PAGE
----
In this photo taken Jan. 14, Pam Barnes, right and Asher Huey  of the American Federation of Teachers, walk by some missing ceiling tiles while touring Osborn Collegiate Academy of Mathematics Science and Technology in Detroit  to look at some of the poor conditions that have prompted sickouts by Detroit public school teachers. (Romain Blanquart/Detroit Free Press via AP)


The biggest news in Michigan in recent months has been the severe crisis over the lead-contaminated water in Flint that has poisoned residents, but the Detroit public school district has generated some of its own.

Detroit teachers have been staging a series of sickouts to call attention to the appalling conditions of the public schools, and the teachers union recently filed a lawsuit which says  that  conditions inside the schools are so unhealthy that the rights of students — who are predominately African American and poor — are being violated.

Darnell Earley, who was appointed emergency manager of the Detroit public schools by Gov. Rick Snyder a year ago (after Earley served as the emergency manager of Flint) is stepping down at the end of the month, and there is a package of school “reform” bills introduced by Republicans in the state House which, among other things, would cut educators’ collective bargaining rights, reduce retirement benefits for new teachers and link teacher pay to questionable performance standards.

The bills are supposedly meant to improve the troubled Detroit school district, but “supposedly” is the key word here, at least according to the editorial board of the Detroit Free Press, which wrote an editorial as blistering as any I can remember reading. The editorial aims its vitriol at  House Republicans in Michigan, but disregard toward the well-being of children is common among some school reformers around the country who have long ignored the conditions in which kids live and attend school while pushing standardized test-based “accountability” systems to improve student achievement. This is the kind of thinking that has driven school reform for years.

The newspaper’s editorial board chief, Stephen Henderson, gave me permission to republish it, so here it is:

What is the state House of Representatives thinking?

Wait, that one’s too easy. The House is thinking that because Detroit Public Schools’ needs are so urgent — the state’s largest school district could run out of cash in April if the Legislature doesn’t act on a reform plan mulled by Gov. Rick Snyder for almost a year — this is a fine time to tie a raft of noxious, anti-union, anti-Detroit addenda to a reform package the Legislature must pass in order to keep the district’s doors open.

So we’ll ask a different question: Are the Republican leaders of the state House of Representatives so craven, so insensible to the fact that their work affects children, that they’d risk the futures of the 47,000 souls enrolled in DPS with a slate of ideologically driven “reforms” sure to divide any vote along party lines?

Sadly, we know the answer to that.

The House’s DPS reform bills sticks to the “old company, new company” model advanced by Snyder. The old company would keep DPS’s name, elected school board and operating millage, and exist solely to pay off the district’s debt, while the new company would receive the district’s per-pupil allowance and an additional state subsidy, and would educate Detroit’s children.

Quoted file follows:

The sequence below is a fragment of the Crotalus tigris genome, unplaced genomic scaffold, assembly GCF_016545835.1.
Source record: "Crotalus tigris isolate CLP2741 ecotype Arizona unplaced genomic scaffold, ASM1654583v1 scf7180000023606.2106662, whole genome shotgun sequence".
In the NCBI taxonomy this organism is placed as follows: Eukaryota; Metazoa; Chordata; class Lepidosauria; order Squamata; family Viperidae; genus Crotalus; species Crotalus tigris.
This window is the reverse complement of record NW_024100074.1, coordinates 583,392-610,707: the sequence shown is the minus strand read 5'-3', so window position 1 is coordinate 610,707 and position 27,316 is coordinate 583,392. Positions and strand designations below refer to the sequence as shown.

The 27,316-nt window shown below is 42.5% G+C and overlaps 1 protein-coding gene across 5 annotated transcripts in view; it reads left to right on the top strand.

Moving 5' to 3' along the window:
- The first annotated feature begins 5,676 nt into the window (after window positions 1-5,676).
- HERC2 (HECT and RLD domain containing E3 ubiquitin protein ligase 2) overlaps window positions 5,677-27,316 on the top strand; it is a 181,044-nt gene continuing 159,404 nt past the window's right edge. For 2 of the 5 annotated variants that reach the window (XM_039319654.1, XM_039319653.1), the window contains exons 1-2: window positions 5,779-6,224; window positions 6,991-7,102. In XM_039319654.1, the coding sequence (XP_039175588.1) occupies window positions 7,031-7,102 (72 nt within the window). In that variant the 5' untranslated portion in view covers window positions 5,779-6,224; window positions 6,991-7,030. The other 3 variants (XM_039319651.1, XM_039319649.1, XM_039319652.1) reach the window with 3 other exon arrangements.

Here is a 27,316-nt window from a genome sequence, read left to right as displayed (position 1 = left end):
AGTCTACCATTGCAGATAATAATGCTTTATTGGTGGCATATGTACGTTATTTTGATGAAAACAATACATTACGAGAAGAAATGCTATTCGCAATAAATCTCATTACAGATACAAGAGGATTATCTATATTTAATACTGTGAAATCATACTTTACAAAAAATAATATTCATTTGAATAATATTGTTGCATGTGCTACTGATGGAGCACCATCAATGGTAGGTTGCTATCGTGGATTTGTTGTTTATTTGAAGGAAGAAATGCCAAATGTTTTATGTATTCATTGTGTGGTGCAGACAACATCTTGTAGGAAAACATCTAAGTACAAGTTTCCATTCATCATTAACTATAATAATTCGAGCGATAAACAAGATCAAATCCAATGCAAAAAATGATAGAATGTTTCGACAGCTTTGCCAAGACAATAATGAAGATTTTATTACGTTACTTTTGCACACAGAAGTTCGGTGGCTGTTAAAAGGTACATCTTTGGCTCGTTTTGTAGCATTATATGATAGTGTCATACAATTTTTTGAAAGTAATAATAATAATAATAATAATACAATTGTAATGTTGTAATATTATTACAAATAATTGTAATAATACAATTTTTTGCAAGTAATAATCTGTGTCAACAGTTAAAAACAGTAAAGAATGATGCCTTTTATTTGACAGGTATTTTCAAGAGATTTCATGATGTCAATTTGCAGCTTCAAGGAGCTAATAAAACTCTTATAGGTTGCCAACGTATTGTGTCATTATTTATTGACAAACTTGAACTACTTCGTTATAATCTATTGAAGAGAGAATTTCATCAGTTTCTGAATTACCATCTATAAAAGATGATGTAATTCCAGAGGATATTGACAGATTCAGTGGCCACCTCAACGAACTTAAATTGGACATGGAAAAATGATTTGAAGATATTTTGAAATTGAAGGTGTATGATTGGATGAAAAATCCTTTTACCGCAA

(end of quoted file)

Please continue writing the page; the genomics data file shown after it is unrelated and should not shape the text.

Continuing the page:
But changes larded on by Republican lawmakers mean this legislation would essentially create a school district in Detroit with lower standards than any district in the state.

By gutting some provisions of the state law that requires collective bargaining for some portions of teacher contracts, by allowing the new district to hire teachers with “alternate” certification, by tying teacher pay and benefits to nebulously defined performance standards, the bills’ sponsors are saying that Detroit’s children, of all the children in the state, deserve less. Much less. Detroit kids, it seems, don’t deserve the same quality of education as kids in West Bloomfield or Grosse Pointe.

The state Senate introduced its own DPS reform package earlier this month, sponsored by state Sen. Geoff Hansen, R-Hart, who had worked closely with Snyder. That plan wasn’t perfect: An education commission that would have had oversight over both charter and traditional public schools was stripped out of the plan.

Neither plan has won the approval of Detroit lawmakers. Nor should they.

Why is Detroit different than any other district in the state? We can hear the chorus of response: Because of Detroit’s track record. Because of its history of financial ruin. Because DPS is failing.

It is an undisputed fact that the district has spent the bulk of this century under the guidance of a state-appointed emergency manager. The state bears both moral and legal responsibility for the district’s hefty debts — much of the district’s short-term debt, after all, was incurred during that period. State intervention is predicated on the state’s constitutional responsibility to provide an adequate education for every Michigan child. State intervention came with a promise to fix DPS. But state intervention, indisputably, made the problem worse.

The “reforms” added to the House plan bring the district no closer to academic or financial health. And if this is the kind of disdain Detroit can expect from the Legislature, then all hope may be lost.

Here’s our challenge to the lawmakers championing these plans: If these reforms are destined to ensure excellence, pass them statewide.

Yeah, that’s what we thought.